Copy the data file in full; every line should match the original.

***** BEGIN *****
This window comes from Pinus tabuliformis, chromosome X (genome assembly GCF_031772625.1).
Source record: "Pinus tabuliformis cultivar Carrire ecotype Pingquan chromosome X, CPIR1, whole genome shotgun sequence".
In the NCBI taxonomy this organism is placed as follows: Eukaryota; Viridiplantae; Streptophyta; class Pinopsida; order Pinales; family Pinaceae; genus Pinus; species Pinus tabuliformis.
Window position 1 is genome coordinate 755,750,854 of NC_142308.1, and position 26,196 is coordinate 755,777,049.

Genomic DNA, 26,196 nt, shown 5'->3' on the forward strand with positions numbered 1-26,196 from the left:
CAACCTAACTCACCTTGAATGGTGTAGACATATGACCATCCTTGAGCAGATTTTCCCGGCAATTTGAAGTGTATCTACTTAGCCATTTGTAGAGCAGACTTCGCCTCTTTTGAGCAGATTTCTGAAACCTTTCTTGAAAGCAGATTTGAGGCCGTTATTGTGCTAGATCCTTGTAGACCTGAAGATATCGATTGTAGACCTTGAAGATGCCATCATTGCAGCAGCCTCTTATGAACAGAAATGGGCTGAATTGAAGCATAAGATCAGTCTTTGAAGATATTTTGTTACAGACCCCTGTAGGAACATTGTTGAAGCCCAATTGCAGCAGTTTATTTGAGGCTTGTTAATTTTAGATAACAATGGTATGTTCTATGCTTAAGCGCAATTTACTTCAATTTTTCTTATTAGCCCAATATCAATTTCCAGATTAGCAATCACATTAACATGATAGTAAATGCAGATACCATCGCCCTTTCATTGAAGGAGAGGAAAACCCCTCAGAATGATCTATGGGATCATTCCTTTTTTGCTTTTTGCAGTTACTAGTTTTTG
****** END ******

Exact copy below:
This window comes from Pinus tabuliformis, chromosome X (genome assembly GCF_031772625.1).
Source record: "Pinus tabuliformis cultivar Carrire ecotype Pingquan chromosome X, CPIR1, whole genome shotgun sequence".
In the NCBI taxonomy this organism is placed as follows: Eukaryota; Viridiplantae; Streptophyta; class Pinopsida; order Pinales; family Pinaceae; genus Pinus; species Pinus tabuliformis.
Window position 1 is genome coordinate 755,750,854 of NC_142308.1, and position 26,196 is coordinate 755,777,049.

Genomic DNA, 26,196 nt, shown 5'->3' on the forward strand with positions numbered 1-26,196 from the left:
CAACCTAACTCACCTTGAATGGTGTAGACATATGACCATCCTTGAGCAGATTTTCCCGGCAATTTGAAGTGTATCTACTTAGCCATTTGTAGAGCAGACTTCGCCTCTTTTGAGCAGATTTCTGAAACCTTTCTTGAAAGCAGATTTGAGGCCGTTATTGTGCTAGATCCTTGTAGACCTGAAGATATCGATTGTAGACCTTGAAGATGCCATCATTGCAGCAGCCTCTTATGAACAGAAATGGGCTGAATTGAAGCATAAGATCAGTCTTTGAAGATATTTTGTTACAGACCCCTGTAGGAACATTGTTGAAGCCCAATTGCAGCAGTTTATTTGAGGCTTGTTAATTTTAGATAACAATGGTATGTTCTATGCTTAAGCGCAATTTACTTCAATTTTTCTTATTAGCCCAATATCAATTTCCAGATTAGCAATCACATTAACATGATAGTAAATGCAGATACCATCGCCCTTTCATTGAAGGAGAGGAAAACCCCTCAGAATGATCTATGGGATCATTCCTTTTTTGCTTTTTGCAGTTACTAGTTTTTG